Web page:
A person who is blind or visually impaired with multiple disabilities has…wait, hold up. I’m not fond of the term “multiple disabilities”. People should not be defined by any “dis-” or any list of inabilities, but should instead be defined by who they are and secondarily by what they do offer the world. To my knowledge a better term for “multiple disabilities” does not exist, but know that I am not looking through the lens of “people with multiple inabilities”, but people with unique circumstances and non-standard abilities.
Ok, let’s continue.
People who are blind or visually impaired with multiple disabilities, particularly those with significant intellectual or cognitive disabilities, have unique abilities and unique barriers to work. Many will not fit the standard roles in workplaces, but will have an assortment of skills to offer employers. Enter job carving.
Are you familiar with job carving? Job carving means to ‘carve out’, or create, a job for a person with multiple disabilities. The value in carving a job lies in creating a job that meets the unique needs of an employer and utilizes the specific skills of a person with multiple disabilities. It’s a win-win.
Typically a job is carved for a person with multiple disabilities by the individual’s job coach, who is provided by a state Vocational Rehabilitation agency. The job coach will locate a company that would benefit from the individual’s skills. Ideally, a job is found that relates to the individual’s interests, provides a well-suited workplace culture (such as a quiet office for one prefers it), and one that benefits both the workplace and the individual.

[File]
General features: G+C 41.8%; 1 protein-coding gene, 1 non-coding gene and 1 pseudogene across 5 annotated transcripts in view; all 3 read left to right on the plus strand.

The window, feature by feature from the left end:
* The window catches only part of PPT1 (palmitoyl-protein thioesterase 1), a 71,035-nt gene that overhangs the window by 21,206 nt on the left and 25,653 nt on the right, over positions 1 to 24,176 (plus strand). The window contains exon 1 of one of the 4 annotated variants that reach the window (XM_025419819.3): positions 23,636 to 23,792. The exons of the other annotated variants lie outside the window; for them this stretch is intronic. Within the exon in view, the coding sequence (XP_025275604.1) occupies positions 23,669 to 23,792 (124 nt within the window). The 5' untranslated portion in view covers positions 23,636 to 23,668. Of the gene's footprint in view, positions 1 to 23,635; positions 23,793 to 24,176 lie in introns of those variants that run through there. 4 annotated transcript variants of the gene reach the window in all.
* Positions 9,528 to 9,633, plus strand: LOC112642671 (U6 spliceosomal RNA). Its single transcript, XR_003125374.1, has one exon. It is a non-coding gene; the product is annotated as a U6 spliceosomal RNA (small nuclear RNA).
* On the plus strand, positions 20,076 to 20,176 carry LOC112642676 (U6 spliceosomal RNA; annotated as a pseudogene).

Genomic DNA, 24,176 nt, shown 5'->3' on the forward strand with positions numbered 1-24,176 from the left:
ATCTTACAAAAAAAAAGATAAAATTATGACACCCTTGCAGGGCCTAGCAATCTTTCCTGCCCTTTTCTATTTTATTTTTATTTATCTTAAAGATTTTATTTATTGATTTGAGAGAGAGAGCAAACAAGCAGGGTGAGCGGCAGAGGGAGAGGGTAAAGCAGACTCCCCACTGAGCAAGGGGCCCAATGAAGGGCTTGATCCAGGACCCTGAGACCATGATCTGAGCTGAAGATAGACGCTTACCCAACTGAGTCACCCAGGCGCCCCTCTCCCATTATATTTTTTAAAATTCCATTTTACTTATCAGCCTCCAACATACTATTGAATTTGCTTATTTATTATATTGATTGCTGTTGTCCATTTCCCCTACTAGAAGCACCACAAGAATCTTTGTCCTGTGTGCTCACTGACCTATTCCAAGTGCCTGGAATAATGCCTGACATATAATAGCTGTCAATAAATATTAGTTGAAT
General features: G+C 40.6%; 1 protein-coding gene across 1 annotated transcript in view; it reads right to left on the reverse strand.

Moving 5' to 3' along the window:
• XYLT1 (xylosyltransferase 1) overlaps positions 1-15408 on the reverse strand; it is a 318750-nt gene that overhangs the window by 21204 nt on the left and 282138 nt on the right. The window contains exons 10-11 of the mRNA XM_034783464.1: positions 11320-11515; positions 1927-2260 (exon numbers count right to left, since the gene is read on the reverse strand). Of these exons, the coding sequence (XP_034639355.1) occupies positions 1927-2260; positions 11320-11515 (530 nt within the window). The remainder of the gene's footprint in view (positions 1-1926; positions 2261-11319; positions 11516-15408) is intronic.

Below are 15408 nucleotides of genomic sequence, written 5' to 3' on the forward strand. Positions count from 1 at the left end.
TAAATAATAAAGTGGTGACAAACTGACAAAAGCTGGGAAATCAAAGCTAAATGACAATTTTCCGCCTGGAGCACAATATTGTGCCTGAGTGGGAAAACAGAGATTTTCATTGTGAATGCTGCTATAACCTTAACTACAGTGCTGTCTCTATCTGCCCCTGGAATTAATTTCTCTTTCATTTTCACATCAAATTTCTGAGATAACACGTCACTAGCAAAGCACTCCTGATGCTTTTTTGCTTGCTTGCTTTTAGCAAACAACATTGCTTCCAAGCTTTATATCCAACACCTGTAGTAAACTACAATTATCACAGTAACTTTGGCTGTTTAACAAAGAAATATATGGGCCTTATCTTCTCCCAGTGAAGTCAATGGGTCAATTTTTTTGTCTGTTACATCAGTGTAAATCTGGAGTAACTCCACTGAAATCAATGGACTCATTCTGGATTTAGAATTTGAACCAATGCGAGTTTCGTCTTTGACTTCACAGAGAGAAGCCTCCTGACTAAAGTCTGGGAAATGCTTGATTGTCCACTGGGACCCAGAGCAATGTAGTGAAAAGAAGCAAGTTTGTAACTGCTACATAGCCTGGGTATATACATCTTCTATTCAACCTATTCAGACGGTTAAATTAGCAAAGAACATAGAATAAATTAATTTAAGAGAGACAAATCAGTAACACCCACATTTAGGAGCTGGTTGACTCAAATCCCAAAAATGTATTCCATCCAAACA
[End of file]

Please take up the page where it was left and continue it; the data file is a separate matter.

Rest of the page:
Suppose you are blind with a cognitive disability. You enjoy talking with people, listening to and sharing stories. After talking with you and your support team, your job coach realized you would be a wonderful conversation partner at a nursing home. Though this job did not yet exist, he communicated with several facilities and introduced you to an interested hiring manager. You will be paid minimum wage to converse with residents six hours per week, creating a warmer environment for the nursing home and providing you with a previously unavailable job that utilizes your skill set and preferences. Win-win? I think so; you would too.
My point is this: If you, your family member, friend, or client is blind or visually impaired with additional disabilities and would like to work, it is entirely possible. If a standard job is not cut out for you, carve out your own. To find local information and support regarding job coaches and job carving, utilize AFB Directory of Employment-Services Listings.